For a while the PM stayed in Downing Street, protected by the police and the army, giving reassuring interviews to the BBC and Sky News about dealing with the problem soon. He convinced a lot of people to stay in their homes, barricaded in, waiting for the army to rescue them from the zombies taking over the streets. He promised effective action in a few days – but he was lying. On the eighth day the PM fled Downing Street in a black helicopter, leaving behind thousands of Whitehall staff to fend for themselves.
In a last desperate attempt at stopping the zombie plague spreading, the prime minister decided his government would drop a nuke on London. Being a gentleman from Eton, he issued a warning, telling everyone in London to get out before the detonation in twelve hours.
Our safe haven was about to turn into a radioactive wasteland – so we all had to leave the building. We armed ourselves as well as we could with weapons made of the office furniture – then we descended down the emergency stairs floor by floor. I grabbed a fire axe on the way. We encountered no zombies until we were on the eleventh floor – but then they appeared below us. Hundreds of undead employees. We had to fight our way down to the underground parking structure floor by floor. Of the twenty-two people in my office, I was the only a handful of people to make it down to the underground parking lot alive and uninjured. My red Porsche was still in my private parking space when I got in it with a couple of other weary survivors. We drove it out onto the streets of London, which were eerily quiet. Harvey was in his blue Jaguar right behind me. Another two vehicles were behind us. There were zombies everywhere. We ploughed through crowds of them until we were out of the city heading north. We didn’t slow down until we reached an army check point. The soldiers detained two people with bite wounds. I heard gunshots and knew they had been summarily executed. Harvey was one of them. The rest of us were released and told to keep driving north, joining a mass exodus up the M1.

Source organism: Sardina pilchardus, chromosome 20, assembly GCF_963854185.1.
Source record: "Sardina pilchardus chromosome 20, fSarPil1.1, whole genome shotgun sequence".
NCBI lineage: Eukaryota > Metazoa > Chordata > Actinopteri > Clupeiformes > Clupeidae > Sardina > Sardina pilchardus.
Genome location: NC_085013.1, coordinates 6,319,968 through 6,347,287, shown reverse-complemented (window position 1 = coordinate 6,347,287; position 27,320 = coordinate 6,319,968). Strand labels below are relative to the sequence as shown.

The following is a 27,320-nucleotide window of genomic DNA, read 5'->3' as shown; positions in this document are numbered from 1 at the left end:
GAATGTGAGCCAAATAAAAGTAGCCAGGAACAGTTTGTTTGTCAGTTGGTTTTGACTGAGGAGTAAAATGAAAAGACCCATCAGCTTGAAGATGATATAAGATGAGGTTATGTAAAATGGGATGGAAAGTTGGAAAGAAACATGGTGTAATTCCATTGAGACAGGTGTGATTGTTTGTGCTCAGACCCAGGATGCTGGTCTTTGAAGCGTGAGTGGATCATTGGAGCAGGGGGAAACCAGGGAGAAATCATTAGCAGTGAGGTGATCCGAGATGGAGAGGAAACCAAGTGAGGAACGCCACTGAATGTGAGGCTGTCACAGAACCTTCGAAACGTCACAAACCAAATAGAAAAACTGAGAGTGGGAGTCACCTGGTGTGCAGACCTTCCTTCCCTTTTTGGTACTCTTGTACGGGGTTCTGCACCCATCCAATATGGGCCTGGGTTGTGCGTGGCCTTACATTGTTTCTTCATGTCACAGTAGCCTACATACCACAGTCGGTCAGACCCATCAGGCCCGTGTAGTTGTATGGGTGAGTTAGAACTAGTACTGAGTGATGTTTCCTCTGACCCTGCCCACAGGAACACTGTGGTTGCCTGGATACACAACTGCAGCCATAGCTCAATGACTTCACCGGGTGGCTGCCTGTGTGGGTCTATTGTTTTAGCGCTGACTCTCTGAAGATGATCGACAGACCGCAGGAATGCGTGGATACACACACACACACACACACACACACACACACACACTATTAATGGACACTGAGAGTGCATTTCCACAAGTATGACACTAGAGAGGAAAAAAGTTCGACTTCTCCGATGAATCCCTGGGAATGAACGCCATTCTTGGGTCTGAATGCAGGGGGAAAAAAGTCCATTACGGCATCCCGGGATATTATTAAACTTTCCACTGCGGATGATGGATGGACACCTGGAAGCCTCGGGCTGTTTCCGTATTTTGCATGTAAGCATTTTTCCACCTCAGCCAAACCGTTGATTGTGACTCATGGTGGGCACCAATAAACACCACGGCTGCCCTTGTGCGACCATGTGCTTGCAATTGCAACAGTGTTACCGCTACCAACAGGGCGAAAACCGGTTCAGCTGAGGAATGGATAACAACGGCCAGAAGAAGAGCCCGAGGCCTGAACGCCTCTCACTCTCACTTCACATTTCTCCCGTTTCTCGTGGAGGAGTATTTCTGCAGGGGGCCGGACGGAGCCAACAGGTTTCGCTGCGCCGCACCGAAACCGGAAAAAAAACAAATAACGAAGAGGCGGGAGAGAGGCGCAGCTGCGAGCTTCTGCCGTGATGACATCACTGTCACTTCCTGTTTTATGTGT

Exactly twelve hours after the PM made his announcement, a nuclear bomb exploded over the Square Mile. It turned the city into a radioactive wasteland, contaminating most of the south of England with fallout. The bomb destroyed millions of zombies and thousands of innocent people trapped in the capital – but it proved ineffective against the plague. The zombies were like cockroaches. The ones that didn’t die in the nuclear furnace survived and moved out of the city in search of new food sources. Instead of slowing the plague, the government made the zombies hungrier and more dangerous, scattering them into a wider zone.
I had been lucky enough to get out of London before the nuke exploded – but I was stuck in a traffic jam on the M1 when the mushroom cloud rose into the sky.
A few days later the prime minister was shot by one of his own bodyguards. Then the country descended into total anarchy.